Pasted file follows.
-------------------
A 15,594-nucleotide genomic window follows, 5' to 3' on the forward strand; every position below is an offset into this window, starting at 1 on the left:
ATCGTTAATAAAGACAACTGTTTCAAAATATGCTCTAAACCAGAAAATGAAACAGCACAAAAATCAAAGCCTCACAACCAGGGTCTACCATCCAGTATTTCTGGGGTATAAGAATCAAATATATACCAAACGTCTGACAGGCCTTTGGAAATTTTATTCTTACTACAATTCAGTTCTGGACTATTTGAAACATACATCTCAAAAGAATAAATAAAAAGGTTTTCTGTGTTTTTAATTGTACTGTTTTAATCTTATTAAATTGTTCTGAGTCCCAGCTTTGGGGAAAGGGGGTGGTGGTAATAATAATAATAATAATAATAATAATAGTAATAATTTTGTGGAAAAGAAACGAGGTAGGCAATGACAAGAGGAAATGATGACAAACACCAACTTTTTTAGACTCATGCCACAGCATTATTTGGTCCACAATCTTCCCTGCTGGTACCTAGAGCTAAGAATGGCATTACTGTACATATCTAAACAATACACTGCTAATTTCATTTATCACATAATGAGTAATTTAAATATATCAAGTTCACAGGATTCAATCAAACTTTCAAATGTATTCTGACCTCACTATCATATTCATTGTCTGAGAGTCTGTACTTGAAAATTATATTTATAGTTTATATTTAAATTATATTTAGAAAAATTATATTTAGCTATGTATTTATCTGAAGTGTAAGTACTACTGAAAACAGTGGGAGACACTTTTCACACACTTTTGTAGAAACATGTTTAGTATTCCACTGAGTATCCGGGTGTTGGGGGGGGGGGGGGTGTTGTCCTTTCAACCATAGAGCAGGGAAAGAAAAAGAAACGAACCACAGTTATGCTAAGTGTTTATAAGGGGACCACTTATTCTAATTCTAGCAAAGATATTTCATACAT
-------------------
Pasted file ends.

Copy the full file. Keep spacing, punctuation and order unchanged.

A 15,594-nucleotide genomic window follows, 5' to 3' on the forward strand; every position below is an offset into this window, starting at 1 on the left:
ATCGTTAATAAAGACAACTGTTTCAAAATATGCTCTAAACCAGAAAATGAAACAGCACAAAAATCAAAGCCTCACAACCAGGGTCTACCATCCAGTATTTCTGGGGTATAAGAATCAAATATATACCAAACGTCTGACAGGCCTTTGGAAATTTTATTCTTACTACAATTCAGTTCTGGACTATTTGAAACATACATCTCAAAAGAATAAATAAAAAGGTTTTCTGTGTTTTTAATTGTACTGTTTTAATCTTATTAAATTGTTCTGAGTCCCAGCTTTGGGGAAAGGGGGTGGTGGTAATAATAATAATAATAATAATAATAATAGTAATAATTTTGTGGAAAAGAAACGAGGTAGGCAATGACAAGAGGAAATGATGACAAACACCAACTTTTTTAGACTCATGCCACAGCATTATTTGGTCCACAATCTTCCCTGCTGGTACCTAGAGCTAAGAATGGCATTACTGTACATATCTAAACAATACACTGCTAATTTCATTTATCACATAATGAGTAATTTAAATATATCAAGTTCACAGGATTCAATCAAACTTTCAAATGTATTCTGACCTCACTATCATATTCATTGTCTGAGAGTCTGTACTTGAAAATTATATTTATAGTTTATATTTAAATTATATTTAGAAAAATTATATTTAGCTATGTATTTATCTGAAGTGTAAGTACTACTGAAAACAGTGGGAGACACTTTTCACACACTTTTGTAGAAACATGTTTAGTATTCCACTGAGTATCCGGGTGTTGGGGGGGGGGGGGGTGTTGTCCTTTCAACCATAGAGCAGGGAAAGAAAAAGAAACGAACCACAGTTATGCTAAGTGTTTATAAGGGGACCACTTATTCTAATTCTAGCAAAGATATTTCATACAT